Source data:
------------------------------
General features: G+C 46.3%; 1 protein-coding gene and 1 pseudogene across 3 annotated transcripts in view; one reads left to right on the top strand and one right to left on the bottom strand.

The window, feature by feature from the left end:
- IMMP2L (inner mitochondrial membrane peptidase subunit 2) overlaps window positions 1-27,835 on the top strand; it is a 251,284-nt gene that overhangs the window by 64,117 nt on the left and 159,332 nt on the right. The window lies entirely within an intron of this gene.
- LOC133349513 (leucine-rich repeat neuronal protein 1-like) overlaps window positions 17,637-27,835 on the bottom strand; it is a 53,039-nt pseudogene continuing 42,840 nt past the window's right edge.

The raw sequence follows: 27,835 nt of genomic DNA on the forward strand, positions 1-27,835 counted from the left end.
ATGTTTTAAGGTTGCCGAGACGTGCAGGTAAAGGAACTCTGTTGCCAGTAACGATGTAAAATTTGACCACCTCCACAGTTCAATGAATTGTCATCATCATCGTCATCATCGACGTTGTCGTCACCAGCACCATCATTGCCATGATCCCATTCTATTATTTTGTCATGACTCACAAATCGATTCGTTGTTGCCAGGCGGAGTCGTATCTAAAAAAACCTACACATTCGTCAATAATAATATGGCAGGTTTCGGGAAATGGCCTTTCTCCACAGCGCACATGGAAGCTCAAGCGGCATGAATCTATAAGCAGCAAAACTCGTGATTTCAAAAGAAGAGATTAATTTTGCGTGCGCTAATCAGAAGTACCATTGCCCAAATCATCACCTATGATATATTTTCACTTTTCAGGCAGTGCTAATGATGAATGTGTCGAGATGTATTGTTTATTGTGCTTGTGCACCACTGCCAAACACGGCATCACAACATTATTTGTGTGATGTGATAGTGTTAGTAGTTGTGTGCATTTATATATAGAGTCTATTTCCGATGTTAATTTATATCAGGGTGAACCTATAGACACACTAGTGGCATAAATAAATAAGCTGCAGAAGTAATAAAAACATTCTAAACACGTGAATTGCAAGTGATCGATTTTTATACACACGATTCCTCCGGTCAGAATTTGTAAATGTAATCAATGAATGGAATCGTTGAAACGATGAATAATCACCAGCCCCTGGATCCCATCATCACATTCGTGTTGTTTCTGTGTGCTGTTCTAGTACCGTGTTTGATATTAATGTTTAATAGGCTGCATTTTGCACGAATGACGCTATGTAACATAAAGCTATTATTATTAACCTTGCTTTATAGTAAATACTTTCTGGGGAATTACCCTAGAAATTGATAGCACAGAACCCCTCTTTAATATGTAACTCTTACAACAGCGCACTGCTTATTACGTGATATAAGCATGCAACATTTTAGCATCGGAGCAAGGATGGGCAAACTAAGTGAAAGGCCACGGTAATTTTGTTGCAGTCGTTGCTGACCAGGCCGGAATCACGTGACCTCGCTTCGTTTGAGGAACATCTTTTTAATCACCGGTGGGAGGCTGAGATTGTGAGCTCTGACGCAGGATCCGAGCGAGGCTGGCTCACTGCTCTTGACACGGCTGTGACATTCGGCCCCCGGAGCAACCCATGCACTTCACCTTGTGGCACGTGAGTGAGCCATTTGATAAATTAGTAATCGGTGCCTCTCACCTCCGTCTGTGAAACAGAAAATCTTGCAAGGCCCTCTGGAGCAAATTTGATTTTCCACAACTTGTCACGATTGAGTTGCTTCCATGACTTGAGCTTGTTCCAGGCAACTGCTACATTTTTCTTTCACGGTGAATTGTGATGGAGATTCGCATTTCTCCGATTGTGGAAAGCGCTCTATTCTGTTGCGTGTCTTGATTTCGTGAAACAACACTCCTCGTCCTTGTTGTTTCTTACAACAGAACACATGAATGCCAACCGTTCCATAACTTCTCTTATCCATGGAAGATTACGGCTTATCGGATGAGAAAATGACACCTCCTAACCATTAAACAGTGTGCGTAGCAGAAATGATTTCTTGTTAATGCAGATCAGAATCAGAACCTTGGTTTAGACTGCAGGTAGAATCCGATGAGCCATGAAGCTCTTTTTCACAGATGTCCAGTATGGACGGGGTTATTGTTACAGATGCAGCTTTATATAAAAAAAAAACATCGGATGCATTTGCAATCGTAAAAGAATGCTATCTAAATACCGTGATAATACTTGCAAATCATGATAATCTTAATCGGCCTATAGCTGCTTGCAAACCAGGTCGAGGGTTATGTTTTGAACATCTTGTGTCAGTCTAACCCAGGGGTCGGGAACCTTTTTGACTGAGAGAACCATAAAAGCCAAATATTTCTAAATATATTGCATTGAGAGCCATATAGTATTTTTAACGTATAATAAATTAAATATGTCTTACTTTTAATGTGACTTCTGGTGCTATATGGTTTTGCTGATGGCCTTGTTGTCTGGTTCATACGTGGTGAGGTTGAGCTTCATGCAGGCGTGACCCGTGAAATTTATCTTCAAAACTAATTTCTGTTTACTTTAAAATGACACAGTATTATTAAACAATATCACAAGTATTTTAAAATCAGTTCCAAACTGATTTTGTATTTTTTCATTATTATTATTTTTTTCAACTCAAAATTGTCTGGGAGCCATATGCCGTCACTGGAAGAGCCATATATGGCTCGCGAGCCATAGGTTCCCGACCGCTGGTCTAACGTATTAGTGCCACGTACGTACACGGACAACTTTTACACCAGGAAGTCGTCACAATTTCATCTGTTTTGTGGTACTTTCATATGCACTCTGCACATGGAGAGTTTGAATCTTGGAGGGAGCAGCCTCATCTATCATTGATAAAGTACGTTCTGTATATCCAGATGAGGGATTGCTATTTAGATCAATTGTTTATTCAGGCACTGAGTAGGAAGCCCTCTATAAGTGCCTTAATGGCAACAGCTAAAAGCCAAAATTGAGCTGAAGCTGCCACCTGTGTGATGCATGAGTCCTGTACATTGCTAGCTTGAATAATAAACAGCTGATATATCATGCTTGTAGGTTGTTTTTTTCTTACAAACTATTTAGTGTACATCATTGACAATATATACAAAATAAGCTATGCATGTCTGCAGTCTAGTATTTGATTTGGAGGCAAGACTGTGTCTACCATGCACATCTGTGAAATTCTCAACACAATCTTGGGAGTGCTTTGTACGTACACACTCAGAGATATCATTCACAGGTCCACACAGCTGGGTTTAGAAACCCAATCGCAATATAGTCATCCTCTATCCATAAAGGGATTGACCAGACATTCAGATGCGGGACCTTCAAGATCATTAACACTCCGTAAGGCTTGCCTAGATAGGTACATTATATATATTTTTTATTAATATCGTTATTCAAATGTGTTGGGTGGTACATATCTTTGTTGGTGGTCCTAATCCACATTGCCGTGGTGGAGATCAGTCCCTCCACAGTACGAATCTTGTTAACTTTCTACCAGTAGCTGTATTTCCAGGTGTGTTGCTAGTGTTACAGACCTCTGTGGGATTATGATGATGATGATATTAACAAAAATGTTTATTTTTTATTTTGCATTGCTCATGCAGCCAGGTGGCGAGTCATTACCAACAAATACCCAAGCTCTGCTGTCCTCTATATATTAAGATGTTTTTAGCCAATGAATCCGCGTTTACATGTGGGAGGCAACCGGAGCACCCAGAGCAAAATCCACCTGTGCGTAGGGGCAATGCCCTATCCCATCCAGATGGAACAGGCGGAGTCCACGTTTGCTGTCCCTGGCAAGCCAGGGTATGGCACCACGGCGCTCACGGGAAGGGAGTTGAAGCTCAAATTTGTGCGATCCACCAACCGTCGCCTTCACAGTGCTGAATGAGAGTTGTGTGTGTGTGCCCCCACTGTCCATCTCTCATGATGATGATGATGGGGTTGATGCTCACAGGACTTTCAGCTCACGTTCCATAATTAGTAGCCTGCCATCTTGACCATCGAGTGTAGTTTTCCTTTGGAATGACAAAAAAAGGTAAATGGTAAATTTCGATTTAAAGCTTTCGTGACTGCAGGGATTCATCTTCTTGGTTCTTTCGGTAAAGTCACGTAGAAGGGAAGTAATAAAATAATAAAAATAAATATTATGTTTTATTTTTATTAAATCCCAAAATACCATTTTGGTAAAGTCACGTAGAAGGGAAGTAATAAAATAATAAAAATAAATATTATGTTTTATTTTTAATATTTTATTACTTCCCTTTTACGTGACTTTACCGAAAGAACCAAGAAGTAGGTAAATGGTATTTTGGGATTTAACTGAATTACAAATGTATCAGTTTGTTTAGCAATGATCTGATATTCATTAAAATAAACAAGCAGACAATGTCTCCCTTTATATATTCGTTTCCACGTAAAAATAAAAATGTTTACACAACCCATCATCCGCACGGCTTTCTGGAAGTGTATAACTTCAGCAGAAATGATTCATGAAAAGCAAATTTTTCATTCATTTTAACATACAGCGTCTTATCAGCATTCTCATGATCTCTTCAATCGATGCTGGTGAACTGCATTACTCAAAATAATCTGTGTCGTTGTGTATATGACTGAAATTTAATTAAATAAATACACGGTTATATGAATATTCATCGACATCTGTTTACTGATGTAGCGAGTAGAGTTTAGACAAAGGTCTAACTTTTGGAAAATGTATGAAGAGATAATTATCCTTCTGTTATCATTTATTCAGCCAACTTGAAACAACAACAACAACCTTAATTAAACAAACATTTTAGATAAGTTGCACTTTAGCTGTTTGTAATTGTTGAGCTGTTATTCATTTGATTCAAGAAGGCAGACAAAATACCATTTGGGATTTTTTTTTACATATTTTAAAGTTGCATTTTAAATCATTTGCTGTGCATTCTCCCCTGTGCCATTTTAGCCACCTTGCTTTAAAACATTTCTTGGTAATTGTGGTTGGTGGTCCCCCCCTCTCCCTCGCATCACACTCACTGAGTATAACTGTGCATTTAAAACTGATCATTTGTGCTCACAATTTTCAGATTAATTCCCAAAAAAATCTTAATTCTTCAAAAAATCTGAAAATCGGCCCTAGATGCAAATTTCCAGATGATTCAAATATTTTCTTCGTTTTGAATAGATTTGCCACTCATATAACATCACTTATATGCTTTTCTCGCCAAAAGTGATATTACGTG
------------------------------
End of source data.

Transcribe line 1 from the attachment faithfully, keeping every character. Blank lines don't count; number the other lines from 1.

General features: G+C 46.3%; 1 protein-coding gene and 1 pseudogene across 3 annotated transcripts in view; one reads left to right on the top strand and one right to left on the bottom strand.